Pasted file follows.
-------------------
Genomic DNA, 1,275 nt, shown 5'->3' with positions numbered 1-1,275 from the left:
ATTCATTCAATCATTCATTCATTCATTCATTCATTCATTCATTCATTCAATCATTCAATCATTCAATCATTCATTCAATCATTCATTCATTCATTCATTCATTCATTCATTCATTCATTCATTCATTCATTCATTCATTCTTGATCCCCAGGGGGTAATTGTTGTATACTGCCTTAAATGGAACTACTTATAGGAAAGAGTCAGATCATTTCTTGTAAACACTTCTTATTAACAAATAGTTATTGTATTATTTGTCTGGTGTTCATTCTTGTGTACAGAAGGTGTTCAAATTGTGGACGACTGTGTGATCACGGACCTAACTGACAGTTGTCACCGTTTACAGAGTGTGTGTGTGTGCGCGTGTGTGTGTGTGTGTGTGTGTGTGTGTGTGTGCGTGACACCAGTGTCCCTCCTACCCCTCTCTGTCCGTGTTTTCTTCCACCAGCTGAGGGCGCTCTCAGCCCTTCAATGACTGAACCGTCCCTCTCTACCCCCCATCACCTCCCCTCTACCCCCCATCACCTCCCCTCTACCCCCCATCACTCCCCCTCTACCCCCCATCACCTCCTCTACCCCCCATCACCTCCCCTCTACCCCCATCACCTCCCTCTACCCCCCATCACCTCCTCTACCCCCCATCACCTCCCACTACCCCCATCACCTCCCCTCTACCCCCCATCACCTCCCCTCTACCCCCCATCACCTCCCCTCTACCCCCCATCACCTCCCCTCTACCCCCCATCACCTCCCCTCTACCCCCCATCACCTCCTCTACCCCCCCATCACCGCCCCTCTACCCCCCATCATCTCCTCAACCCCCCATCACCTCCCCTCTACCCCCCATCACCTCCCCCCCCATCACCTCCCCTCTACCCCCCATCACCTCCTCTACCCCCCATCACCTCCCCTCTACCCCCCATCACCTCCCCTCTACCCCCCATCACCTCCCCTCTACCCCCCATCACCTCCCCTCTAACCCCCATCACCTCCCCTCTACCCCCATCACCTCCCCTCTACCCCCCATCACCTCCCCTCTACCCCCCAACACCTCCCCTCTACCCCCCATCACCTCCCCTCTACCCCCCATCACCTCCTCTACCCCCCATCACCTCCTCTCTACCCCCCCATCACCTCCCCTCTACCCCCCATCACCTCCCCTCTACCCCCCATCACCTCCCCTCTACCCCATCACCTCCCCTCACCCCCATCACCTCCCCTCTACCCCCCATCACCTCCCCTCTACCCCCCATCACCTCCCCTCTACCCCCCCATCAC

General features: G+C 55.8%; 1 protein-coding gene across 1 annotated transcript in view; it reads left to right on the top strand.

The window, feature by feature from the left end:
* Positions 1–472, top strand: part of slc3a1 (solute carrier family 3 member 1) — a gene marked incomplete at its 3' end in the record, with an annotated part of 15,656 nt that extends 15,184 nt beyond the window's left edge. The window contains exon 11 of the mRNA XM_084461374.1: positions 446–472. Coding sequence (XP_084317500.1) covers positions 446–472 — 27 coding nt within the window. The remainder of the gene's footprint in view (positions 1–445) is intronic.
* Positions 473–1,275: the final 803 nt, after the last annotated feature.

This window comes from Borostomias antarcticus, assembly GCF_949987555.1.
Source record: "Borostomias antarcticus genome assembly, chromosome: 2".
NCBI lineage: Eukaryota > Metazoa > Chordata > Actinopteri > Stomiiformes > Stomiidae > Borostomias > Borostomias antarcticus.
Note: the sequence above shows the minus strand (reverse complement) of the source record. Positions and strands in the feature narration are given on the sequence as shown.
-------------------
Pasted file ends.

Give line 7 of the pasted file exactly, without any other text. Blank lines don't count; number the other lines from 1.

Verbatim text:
This window comes from Borostomias antarcticus, assembly GCF_949987555.1.